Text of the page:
Lam said she wouldn’t agree that these are minor, non-important issues for us to tackle the current virus situation. She said about two-thirds to three-quarters of people who traveled to Hong Kong via the high-speed rail this month, for example, are Hong Kong residents coming home, not mainlanders, and a complete border shutdown would only be keeping the territory’s own residents out.

She also announced that the central government had agreed to stop issuing new individual visit visas for mainlanders. She said the number of Hubei residents remaining in Hong Kong would decline as their visas only allowed them to stay in the city for seven days.

Lam admitted that the government did not know how many Hubei people were still in the city but it would try to figure it out from hotels and travel agencies.

Prior to the announcement, all major political parties had urged for a complete shutdown of Hong Kong’s border with the mainland, which saw a nationwide spreading of the Wuhan disease.

On Tuesday morning, lawmakers of The Democratic Alliance for the Betterment and Progress of Hong Kong met Lam in a closed-door meeting, raising concerns about the Wuhan disease. They said the Hong Kong government should not rule out closing the border to prevent the further spread of the Wuhan virus into Hong Kong.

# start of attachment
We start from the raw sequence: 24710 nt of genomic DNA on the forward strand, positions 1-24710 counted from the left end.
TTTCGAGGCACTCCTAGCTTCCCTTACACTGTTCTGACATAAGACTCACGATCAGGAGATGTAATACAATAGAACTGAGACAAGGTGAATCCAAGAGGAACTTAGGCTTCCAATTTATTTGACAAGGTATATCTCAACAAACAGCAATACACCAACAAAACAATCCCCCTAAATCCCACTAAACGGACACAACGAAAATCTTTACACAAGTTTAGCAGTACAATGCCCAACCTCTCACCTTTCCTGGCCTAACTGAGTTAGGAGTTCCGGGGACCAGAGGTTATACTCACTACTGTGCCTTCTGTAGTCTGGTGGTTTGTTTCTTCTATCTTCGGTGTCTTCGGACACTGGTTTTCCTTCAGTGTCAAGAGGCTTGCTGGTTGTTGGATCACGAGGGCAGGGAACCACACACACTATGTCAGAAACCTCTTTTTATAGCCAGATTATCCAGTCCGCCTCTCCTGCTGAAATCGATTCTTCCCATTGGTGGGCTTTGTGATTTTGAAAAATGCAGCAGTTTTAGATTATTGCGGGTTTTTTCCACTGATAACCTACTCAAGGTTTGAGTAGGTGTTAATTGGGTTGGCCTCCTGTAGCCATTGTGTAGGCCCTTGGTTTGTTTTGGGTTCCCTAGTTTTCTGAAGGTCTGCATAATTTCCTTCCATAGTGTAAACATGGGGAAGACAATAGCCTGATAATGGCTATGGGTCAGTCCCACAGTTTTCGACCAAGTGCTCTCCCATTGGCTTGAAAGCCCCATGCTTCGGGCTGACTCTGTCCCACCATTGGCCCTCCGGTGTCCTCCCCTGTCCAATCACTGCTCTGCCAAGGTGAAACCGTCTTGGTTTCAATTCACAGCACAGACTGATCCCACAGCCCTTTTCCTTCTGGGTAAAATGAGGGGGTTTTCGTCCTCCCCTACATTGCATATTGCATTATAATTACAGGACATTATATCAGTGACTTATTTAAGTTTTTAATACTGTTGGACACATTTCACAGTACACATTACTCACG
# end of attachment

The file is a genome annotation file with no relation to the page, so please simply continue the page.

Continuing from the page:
Michael Tien Puk-sun, a pro-establishment lawmaker and a businessman, said Hong Kong should completely close down all borders and only allow Hong Kong residents to return to the city. Tien said a complete border shutdown would definitely hurt the city’s retailers but short-term pain was inevitable in the coming months.

Hong Kong Tourist Association’s executive director Timothy Chui Ting-pong also said the tourism sector would support the idea of closing the city’s border if it was a necessary precaution.

Wong Chi-wai, vice chairman of the Hong Kong Travel Agent Owners Association, said the tourism sector had been seriously hurt by social unrest and the recent epidemic. Wong said he hoped the government would provide financial assistance to travel agencies.

Netizens slammed the government for only closing only six control points but allowing mainlanders to enter Hong Kong through major control points in Lo Wu and Lok Ma Chau and on the Hong Kong-Zhuhai-Macau Bridge. They said mainlanders could continue to enter Hong Kong with the reasons of doing business and visiting relatives.